Avadon: The Black Fortress full review
The RPG genre has evolved quite a bit since its inception. To many of its fans, however, not all of the changes it's seen have been welcome ones. "Streamlining" has become a dirty word to many, as the roles of methodical strategic combat, statistical analysis, and character customization are downplayed, or have vanished altogether. Avadon: The Black Fortress, the latest release from prolific indie RPG developer Spiderweb Software, acts as an answer to the growing trend of streamlining RPGs. It may not be much to look at, with visuals easily outpaced by genre entries from ten years ago, but it can still be every bit as arresting and evocative as a modern, triple-A epic. And frequently, even more so.
The game's world is a tumultuous one. The Pact, an alliance of convenience forged between the five central nations, is at constant war with the neighboring Farlands. The center of The Pact's political and military power comes from the titular black tower of Avadon, ruled over by the ruthless leader known only as Redbeard. This is where your story begins.
As a newly recruited Hand of Avadon, it is not only your task to uphold the peace within The Pact, but to venture into the Farlands as an ambassador and a warrior, often both at the same time. Avadon is a game that is not afraid of dealing in shades of grey, with the lines between allies and enemies blurring with every conversation and encounter.
At first, I had a great deal of trouble with Avadon. It was not because the game is too difficult, though it can be quite challenging at times. My primary concern was with the game's visuals. Or to be more specific, concessions made on behalf of the game's visuals. Avadon's presentation is rather simplistic; the kind of simplistic where a man standing behind a row of stocks signifies he is chained inside them. As such, text boxes frequently appear to set the scene and describe what the visuals can only hint at. In the beginning I found this to be an annoyance, especially as text boxes appeared unprompted while I was simply moving from one spot to another.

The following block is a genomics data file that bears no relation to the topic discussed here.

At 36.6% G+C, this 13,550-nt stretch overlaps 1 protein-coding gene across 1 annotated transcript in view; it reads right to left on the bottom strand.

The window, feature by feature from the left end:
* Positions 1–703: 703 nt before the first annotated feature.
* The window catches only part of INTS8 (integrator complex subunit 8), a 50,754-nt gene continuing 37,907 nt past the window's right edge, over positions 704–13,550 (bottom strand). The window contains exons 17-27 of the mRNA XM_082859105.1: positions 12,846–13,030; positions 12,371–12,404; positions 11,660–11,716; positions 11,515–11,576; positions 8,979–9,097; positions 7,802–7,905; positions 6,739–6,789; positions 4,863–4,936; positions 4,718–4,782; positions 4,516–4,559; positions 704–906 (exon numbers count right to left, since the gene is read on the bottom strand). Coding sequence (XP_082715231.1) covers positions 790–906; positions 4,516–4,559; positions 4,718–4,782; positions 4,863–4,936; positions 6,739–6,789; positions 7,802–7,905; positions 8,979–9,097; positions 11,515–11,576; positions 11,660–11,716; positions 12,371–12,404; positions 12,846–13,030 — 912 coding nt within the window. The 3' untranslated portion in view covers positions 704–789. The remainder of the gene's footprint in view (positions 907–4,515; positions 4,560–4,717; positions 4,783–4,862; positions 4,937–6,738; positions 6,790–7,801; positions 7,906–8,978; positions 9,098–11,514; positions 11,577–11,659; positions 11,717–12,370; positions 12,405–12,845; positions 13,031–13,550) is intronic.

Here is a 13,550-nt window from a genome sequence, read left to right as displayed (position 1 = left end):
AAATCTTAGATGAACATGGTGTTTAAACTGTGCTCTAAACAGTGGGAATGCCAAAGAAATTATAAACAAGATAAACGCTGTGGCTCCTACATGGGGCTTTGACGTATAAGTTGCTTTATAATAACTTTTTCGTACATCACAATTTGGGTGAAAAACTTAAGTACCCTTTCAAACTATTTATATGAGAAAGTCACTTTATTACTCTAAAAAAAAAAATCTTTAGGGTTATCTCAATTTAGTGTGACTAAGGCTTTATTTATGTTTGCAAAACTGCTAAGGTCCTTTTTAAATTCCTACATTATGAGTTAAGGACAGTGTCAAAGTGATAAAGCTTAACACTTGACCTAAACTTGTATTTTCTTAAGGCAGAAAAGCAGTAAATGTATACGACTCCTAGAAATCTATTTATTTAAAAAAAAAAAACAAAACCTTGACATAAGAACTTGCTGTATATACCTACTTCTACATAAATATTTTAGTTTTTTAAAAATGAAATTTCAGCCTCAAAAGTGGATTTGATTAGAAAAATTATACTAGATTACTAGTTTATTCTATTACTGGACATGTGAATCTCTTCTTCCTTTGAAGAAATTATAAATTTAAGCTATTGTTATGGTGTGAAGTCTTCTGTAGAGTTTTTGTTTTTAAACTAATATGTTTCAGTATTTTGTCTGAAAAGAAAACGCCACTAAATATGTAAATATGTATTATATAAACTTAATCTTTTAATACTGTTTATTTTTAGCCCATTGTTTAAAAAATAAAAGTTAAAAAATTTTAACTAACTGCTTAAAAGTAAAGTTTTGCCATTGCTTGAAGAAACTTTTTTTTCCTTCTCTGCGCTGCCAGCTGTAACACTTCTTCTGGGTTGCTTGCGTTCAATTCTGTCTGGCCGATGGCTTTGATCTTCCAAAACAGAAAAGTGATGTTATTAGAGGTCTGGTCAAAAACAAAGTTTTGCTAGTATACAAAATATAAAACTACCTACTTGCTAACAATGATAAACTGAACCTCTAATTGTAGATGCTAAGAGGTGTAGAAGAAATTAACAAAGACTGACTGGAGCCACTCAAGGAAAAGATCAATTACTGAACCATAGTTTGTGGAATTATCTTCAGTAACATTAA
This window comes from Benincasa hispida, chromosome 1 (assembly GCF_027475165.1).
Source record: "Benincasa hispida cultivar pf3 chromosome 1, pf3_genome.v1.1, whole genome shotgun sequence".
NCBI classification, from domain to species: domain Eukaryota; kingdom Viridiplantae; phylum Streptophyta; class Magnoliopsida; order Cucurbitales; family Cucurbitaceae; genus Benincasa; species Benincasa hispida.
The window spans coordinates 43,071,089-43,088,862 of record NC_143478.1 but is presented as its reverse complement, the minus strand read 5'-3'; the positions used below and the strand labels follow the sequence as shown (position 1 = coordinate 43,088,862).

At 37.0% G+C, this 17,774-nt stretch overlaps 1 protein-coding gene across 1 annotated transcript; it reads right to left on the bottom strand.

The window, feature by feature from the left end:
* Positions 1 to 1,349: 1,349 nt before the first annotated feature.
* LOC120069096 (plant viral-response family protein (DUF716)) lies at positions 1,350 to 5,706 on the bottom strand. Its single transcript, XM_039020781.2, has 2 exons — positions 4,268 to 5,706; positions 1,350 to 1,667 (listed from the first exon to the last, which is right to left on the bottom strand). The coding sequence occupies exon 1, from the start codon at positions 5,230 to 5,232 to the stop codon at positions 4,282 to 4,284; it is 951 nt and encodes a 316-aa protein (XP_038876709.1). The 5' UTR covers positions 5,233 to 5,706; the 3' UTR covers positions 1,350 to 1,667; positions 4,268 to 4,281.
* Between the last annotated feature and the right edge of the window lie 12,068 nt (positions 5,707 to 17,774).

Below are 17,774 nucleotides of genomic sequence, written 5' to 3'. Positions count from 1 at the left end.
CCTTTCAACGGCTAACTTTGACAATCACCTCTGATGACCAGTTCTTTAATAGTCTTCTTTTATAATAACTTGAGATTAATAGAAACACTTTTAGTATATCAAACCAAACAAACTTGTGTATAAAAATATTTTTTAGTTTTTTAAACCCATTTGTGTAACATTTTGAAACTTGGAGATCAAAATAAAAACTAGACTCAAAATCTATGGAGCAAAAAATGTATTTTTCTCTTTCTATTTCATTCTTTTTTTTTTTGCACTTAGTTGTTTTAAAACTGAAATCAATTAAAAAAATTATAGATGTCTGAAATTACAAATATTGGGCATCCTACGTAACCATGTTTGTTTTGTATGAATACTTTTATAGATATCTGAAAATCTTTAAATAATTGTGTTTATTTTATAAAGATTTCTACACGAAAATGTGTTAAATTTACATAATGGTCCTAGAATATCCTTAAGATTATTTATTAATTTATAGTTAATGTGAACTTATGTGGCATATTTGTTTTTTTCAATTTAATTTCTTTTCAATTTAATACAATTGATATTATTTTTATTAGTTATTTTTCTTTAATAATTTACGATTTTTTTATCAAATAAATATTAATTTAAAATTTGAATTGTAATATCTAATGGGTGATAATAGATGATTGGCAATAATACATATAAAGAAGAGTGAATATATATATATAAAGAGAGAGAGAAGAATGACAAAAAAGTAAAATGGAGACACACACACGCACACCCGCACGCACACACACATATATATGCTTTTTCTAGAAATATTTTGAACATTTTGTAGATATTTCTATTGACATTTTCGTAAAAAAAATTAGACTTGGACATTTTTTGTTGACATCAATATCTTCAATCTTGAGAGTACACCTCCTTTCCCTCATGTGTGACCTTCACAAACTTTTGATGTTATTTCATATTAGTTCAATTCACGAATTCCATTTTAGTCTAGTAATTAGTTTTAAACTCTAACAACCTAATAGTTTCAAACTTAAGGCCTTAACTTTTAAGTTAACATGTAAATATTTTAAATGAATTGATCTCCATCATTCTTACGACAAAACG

However, as I continued to play, my opinion changed. The descriptions of facial expressions, body language, and bustling towns filled my imagination, and became a more interactive experience as my own mind participated in building the world around me. Where a triple-A game would attempt to fill in details with stilted animations and poor lip syncing, Avadon's simple text drew me deeper into the game's world rather than pushing me away from it.
And what a world it is. Avadon is filled with side plots, all of which have a feeling of weight to the world without subjecting you to menial fetch quests. And every character has been fully fleshed out, with the gleefully destructive sorceress Nathalie sure to become a favorite.
That isn't to say that Avadon is all text and conversations. Combat is a turn-based affair, with characters given a set number of action points for movement, attacking, and item usage. Battles move at a surprisingly quick pace for a turn-based and grid-based game, so you can plow through weaker enemies without slowing the game's pace while still allowing for deeper tactical combat when faced with tougher enemies.
Each class has a skill tree enabling customization along three skill tracks. Additionally, each skill can be upgraded, with new abilities unlocked as you spend skill points in them, leading to a great deal of customization in how each character and class advances.
Avadon is not perfect, however, and at times can be downright archaic. The interface is just not very intuitive. The simple act of picking an item off of the ground or shifting inventory between party members is an overly complicated task, and quest descriptions never update even as the quests objectives may change. Unlike the game's text boxes, these annoyances never became endearing, often resulting in me leaving valuable items behind because I didn't want to deal with the hassle of opening yet another menu to pick them up.